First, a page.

Rarity and Value

Diamond forms deep in the earth, in the mantle to be specific, unlike all the other gems which were formed in the crust. The unique crystallization of carbon atoms in cubic form is only possible under such high temperature and pressure conditions. Although the volume of industrial quality diamond production is somewhat high, gem quality diamond is rare. After all, approximately one ton of kimberlite or lamproite (rare diamond bearing rock types) needs to be worked in order to get one carat of gem quality diamond. Therefore, the larger they are, the more valuable and rarer they will be.

Two diamonds of one half carat each of a particular color and clarity will cost considerably less than one diamond of one carat of the same quality even though they both have the same total weight. The diamond grading scale is also a factor in rarity and value. Diamonds of very high color and clarity are much rarer than diamonds of lower color and clarity. As a result, the price can be astoundingly different for two diamonds that are the same sizes but have differences in quality grades.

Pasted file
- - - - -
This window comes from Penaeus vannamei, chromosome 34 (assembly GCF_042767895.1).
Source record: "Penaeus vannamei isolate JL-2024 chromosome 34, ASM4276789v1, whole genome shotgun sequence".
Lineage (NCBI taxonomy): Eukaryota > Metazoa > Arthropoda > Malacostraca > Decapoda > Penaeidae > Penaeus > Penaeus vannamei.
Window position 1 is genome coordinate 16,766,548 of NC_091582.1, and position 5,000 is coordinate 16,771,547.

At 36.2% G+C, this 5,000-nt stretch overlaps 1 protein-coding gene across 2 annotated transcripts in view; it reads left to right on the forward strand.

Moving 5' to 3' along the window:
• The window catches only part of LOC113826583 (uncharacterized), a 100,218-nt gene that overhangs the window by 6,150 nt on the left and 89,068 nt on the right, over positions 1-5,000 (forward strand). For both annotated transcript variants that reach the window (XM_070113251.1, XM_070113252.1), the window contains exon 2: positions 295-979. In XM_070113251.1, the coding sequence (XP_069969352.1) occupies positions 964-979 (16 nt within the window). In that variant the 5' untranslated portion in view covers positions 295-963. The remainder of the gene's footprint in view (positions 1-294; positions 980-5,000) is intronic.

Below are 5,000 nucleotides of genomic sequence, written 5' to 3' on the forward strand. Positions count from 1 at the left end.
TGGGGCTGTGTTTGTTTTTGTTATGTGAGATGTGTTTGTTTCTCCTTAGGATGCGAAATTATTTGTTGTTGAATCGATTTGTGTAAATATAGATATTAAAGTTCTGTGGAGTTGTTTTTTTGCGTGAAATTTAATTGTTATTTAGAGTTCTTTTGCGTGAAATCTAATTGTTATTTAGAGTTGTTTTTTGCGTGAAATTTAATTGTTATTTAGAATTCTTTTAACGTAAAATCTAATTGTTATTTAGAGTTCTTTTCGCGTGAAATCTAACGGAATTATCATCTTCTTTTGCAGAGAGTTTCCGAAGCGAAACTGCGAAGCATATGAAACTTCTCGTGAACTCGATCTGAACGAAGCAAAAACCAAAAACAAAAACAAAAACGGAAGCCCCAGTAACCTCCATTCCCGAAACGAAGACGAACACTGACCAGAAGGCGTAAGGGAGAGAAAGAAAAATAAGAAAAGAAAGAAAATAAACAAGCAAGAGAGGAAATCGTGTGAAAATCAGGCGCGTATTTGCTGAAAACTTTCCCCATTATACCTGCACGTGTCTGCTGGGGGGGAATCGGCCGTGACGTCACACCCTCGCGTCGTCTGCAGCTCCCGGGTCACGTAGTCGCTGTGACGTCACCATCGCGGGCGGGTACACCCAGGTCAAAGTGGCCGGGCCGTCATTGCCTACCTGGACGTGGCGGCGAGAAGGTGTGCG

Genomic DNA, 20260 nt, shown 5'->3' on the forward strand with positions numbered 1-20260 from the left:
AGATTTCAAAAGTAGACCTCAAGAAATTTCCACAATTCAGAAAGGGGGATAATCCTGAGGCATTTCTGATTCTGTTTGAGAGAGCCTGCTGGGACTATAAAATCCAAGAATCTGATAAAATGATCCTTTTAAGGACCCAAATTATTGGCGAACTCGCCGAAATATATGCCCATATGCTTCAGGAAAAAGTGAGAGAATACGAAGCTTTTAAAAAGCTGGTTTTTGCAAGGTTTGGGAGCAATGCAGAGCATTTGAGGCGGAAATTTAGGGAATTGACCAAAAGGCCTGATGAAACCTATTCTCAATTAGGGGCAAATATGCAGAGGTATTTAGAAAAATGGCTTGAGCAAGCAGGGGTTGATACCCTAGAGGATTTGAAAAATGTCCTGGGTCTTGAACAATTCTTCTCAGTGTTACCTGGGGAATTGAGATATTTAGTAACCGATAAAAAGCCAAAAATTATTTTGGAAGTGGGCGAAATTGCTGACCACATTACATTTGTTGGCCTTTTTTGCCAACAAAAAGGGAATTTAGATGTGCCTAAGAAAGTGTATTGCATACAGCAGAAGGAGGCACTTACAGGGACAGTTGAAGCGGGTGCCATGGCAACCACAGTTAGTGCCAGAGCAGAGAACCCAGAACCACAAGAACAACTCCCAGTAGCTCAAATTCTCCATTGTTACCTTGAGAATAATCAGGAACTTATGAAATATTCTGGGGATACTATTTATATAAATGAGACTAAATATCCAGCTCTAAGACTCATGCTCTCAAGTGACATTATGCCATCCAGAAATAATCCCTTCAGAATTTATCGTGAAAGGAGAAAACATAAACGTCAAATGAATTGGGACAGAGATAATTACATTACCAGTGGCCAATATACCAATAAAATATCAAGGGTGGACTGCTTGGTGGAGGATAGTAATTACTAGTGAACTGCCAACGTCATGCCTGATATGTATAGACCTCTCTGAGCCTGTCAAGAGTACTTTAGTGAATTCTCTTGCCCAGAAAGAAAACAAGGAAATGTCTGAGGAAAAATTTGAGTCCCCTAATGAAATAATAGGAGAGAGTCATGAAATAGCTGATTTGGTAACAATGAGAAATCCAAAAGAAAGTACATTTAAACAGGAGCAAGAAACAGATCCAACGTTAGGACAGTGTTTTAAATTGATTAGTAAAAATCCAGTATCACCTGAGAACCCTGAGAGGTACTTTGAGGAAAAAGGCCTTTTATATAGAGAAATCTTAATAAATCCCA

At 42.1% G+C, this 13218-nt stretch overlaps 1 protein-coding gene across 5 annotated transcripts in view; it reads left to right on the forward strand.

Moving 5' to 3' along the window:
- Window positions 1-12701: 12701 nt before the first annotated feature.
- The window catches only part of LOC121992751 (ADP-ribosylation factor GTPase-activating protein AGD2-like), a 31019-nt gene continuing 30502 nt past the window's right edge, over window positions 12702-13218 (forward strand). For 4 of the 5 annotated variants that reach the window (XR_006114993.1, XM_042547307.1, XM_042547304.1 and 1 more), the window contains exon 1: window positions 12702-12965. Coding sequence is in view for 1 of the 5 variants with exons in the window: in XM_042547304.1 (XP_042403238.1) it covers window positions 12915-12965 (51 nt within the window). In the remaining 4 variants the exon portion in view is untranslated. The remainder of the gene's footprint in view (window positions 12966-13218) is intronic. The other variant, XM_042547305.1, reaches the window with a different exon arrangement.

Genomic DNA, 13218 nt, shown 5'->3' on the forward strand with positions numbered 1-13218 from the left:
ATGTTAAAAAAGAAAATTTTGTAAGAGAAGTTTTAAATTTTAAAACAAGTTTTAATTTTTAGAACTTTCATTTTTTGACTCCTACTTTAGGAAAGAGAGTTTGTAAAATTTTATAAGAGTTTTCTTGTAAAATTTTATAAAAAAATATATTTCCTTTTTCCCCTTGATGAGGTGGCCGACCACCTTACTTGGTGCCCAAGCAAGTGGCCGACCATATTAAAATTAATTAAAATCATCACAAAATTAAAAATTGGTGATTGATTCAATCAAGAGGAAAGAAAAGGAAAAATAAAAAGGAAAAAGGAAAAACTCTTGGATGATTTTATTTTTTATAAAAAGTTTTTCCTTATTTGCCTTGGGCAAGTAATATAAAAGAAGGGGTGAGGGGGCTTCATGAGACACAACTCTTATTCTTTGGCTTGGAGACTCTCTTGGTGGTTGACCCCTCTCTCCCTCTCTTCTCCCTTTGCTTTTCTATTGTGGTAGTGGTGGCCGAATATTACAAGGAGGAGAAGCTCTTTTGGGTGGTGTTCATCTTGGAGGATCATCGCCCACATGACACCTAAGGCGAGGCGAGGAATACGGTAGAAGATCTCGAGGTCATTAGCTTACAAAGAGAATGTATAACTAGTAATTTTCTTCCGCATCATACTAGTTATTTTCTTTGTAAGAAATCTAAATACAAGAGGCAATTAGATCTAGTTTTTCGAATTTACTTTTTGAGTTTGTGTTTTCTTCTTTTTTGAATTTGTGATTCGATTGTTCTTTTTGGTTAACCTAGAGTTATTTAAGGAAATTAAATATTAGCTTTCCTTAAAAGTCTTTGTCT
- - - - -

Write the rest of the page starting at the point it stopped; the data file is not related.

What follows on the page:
The price of diamonds is ultimately determined based on the 4 C’s: Color, Clarity, Cut, and Carat weight. Most consumers are familiar with these terms today. The system was developed in the early 1950s by the Gemological Institute of America. It became a worldwide standard for grading and valuing diamonds and evolved over the years. Other independent laboratories created their own grading systems such as the American Gem Society. Although the AGS scale differs from the GIA scale, the terms can be related back to the GIA scale, reasonably close.